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23 June, 2009

His Holiness considers a temporal and spiritual leader for Tibet

"The Dalai Lamas held temporal and spiritual leadership over the last 400-500 years. It may have been quite useful. But that period is over..."
- The Dalai Lama

In a speech that underscored the pressures he has had to bear during his life serving as both a spiritual and political leader, the Dalai Lama has said there is no need for his successor to perform the two roles.
"Today, it is clear to the whole world that democracy is the best system despite its minor negativities. That is why it is important that Tibetans also move with the larger world community."
In a video clip shown to hundreds of monks, nuns and lay people gathered in the mountain town of Dharamsala, the 73-year-old said it was essential that the Tibetan community in exile embraced democracy if it were to keep step with the wider world.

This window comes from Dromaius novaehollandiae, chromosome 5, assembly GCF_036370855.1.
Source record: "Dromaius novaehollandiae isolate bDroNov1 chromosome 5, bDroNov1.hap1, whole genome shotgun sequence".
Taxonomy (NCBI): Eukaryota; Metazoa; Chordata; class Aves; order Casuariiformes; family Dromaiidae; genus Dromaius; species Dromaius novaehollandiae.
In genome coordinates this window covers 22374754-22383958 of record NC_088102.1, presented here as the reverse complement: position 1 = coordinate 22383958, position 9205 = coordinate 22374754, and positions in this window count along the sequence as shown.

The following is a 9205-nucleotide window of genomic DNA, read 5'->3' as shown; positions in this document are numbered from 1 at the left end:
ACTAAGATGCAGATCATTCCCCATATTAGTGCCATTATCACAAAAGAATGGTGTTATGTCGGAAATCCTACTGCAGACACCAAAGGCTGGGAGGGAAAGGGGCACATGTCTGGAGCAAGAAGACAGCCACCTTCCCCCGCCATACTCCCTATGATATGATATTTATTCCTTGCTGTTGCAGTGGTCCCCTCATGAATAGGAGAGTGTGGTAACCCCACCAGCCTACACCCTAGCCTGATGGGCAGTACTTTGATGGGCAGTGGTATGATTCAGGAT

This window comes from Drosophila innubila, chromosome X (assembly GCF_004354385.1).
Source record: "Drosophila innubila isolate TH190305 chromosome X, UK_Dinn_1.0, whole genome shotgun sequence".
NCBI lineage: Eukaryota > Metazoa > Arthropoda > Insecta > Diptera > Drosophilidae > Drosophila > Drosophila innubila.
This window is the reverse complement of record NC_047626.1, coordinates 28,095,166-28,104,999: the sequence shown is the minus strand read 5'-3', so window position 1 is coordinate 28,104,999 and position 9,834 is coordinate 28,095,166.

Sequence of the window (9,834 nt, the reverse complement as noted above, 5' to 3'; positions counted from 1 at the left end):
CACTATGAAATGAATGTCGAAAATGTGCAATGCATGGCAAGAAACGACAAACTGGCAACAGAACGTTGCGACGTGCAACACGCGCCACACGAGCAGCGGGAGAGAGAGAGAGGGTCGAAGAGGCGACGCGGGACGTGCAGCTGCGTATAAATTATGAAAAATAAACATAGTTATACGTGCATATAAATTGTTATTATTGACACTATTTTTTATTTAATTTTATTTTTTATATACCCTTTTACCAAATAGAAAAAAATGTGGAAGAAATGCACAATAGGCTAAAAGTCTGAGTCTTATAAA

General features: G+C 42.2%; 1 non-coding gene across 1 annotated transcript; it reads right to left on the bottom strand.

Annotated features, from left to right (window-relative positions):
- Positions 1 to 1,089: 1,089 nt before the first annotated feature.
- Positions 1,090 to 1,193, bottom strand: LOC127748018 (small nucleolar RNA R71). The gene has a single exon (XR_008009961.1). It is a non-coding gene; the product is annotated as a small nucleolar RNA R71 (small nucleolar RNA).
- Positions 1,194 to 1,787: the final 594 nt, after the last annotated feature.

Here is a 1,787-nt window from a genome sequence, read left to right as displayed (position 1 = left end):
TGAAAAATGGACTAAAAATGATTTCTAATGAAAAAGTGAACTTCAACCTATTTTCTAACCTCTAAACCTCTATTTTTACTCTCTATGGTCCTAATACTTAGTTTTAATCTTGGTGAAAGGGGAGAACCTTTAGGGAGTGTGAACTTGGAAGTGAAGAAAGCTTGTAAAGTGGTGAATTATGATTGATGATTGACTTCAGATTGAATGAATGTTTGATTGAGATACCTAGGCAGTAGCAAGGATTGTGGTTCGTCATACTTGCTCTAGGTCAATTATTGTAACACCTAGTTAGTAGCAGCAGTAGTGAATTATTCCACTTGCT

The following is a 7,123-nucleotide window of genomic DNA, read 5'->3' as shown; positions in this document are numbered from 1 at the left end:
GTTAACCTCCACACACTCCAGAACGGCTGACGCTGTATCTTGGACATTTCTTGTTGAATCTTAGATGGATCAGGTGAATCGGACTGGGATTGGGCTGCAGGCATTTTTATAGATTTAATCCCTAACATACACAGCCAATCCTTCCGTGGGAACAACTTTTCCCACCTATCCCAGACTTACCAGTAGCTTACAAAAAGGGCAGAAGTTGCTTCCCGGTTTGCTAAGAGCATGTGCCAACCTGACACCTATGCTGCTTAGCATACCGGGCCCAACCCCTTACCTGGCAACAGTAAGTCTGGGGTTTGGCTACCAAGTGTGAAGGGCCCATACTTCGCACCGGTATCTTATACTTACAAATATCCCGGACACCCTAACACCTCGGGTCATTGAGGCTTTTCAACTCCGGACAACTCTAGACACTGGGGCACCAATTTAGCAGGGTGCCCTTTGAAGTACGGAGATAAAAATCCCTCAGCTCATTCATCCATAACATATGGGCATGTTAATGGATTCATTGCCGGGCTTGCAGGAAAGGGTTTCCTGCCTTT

Robert Thurman, professor of Indo-Tibetan studies at Columbia University, said that while the Dalai Lama had managed to perform both a political and religious role, it was his belief that the Tibetan people would benefit from more secular education and taking more personal responsibility. "He thinks that democracy is the best way for this. He has dealt with Chinese autocracy for more than 60 years and he has seen what that has done," he said.

Despite the Dalai Lama's stated commitment to democracy, some observers believe a "regent" could be appointed to lead the freedom struggle in the form of Ogyen Trinley Dorje, who is the Karmapa, or spiritual head of the Kagyu order of Tibetan Buddhism and the third highest-ranking figure across the various schools. Whilst the 17th Karmapa could not inherit the title of Dalai Lama, he could act as a figurehead and help fill the void should the Dalai Lama fall ill or die. Such a move has been publicly discussed amid concerns last year about the Dalai Lama's health.

Earlier this year, the 23-year-old Karmapa, who was born and raised in Tibet but who escaped to India in 2000, told reporters: "His Holiness has been very successful in laying the foundations for the Tibetan struggle. He has done a great job. Now it is time for the next generation to build on this and carry it forward."

Read the entire article at the web site
From a story by By Andrew Buncombe

• Related, and a very nice piece: Adapting to change: Dalai Lama suggests two people take his two roles

1 comment:

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